Safe Choice Logo Illustration by Greg Groesch/The Washington Times

Saving EPA's Safer Choice

Anyone who's bought a washing machine knows Energy Star, the government label that denotes energy efficiency. People who buy cleaning products are increasingly aware of Safer Choice, the federal mark for items that are safer for the environment.

Chart to accompany Moore article of March 13, 2017

Why America must not go 'green'

If you listen to the media narrative on climate change and "clean energy," you'd think that the rest of the world has moved smartly and seamlessly toward 21st-century green energy, while the U.S. is the high-polluting laggard that just won't get with the program to save the planet.

Illustration on new coal technology by Linas GArsys/The Washington Times

Protecting the coal industry

Wyoming is proudly coal country. It is also a proud coal laboratory, developing advanced technologies for the nation and the world. As such, we are encouraged to hear Energy Secretary Rick Perry tout carbon capture technologies, following on President Trump's pledge to help protect our nation's vital coal industry.

Investing in Homeownership Illustration by Greg Groesch/The Washington Times

Taking the homeownership plunge

Whether to rent or buy a home is one of the toughest choices for young people and new arrivals to Washington or any city face these days. A recent study, published by the real estate website trulia.com, indicates most families should take the plunge.

THAAD Missiles Deploy to Hawaii Illustration by Greg Groesch/The Washington Times

Departure North Korea, destination Hawaii

Hidden in the Hawaiian Island experience of aloha, sandy beaches and volcanic mountains is the linchpin of America's Western defense. Prior to World War II and the attack on Pearl Harbor Hawaii was seen as the geographical sweet spot of the Pacific, key to protecting shipping lanes and much of the world's economy. After the fateful sneak attack on Dec. 7, 1941 it became even clearer; Hawaii was a paramount defense location for America's security our enemies were intent on taking out.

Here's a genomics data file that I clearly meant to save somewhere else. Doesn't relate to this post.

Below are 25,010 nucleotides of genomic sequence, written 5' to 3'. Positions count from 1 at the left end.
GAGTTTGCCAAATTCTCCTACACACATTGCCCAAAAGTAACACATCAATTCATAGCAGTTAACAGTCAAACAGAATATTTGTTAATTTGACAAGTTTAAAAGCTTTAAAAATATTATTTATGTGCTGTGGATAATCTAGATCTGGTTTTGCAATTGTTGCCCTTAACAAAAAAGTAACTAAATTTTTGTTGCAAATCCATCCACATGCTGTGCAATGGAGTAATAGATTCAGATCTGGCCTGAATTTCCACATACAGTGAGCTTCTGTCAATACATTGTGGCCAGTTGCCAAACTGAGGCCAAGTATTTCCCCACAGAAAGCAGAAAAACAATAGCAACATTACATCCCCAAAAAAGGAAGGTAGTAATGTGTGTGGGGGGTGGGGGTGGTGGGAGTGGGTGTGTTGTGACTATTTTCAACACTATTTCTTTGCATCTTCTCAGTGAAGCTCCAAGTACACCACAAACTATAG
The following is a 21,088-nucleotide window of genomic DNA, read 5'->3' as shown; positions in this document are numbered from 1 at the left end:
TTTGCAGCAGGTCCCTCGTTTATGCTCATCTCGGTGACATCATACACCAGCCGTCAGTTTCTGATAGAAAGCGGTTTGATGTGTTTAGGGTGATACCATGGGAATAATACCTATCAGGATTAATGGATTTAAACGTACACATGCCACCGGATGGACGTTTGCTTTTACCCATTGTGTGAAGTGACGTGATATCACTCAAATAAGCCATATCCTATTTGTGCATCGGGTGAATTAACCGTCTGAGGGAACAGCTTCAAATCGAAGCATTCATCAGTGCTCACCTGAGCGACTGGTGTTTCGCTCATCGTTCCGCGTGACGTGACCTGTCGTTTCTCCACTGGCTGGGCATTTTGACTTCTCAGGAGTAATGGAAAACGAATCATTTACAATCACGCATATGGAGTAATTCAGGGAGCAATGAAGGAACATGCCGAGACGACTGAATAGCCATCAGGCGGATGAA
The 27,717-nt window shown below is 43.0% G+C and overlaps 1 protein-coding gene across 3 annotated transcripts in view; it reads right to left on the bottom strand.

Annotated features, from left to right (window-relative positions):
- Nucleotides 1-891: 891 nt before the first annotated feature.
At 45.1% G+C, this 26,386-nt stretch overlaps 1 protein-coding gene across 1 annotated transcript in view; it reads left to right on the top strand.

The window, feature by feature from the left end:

Illustration on addressing college debt by Greg Groesch/The Washington Times

The graduate and professional student debt problem

Congress will be reauthorizing the Higher Education Act of 1965 and in the process will consider how to finance and reduce the cost of graduate and professional student education more efficiently — we hope. The Grad PLUS loan program is set to spend some $100 billion taxpayer dollars over the next 10 years unrelated to the needs of the current U.S. labor force needs. Setting the money aside, there are other more substantive reasons for eliminating this program.

Illustration on thurgency of repealing and replacing Obamacare by Linas Garsys/The Washington Times

Creating a health care law to be proud of

Some call it by its official name, the "American Health Care Act." Others have already taken to calling it "Trumpcare" or "Ryancare." But by any name, the promise of the House Republican plan to repeal Obamacare and replace it with a better, market-based system is abundantly clear. This bill is the first phase of an effort to fulfill years of promises by Republican legislators ever since the bitter medicine of Obamacare was first rammed down Americans' throats on a party-line vote in 2009.

Illustration on Planned Parenthood's business of abortion by Alexander Hunter/The Washington Times

Why Planned Parenthood must be defunded

- The Washington Times

President Donald Trump tried to make a deal this week, and it was really simple. Planned Parenthood could continue to receive its $500 million in federal funding annually, if it would stop performing abortions.

Illustration on CIA spying by Alexander Hunter/The Washington Times


Most Americans, I suspect, have the attitude that if the government is spying on someone there is probably a good reason. In the latest document dump by WikiLeaks, Julian Assange's outfit may cause some to rethink that premise.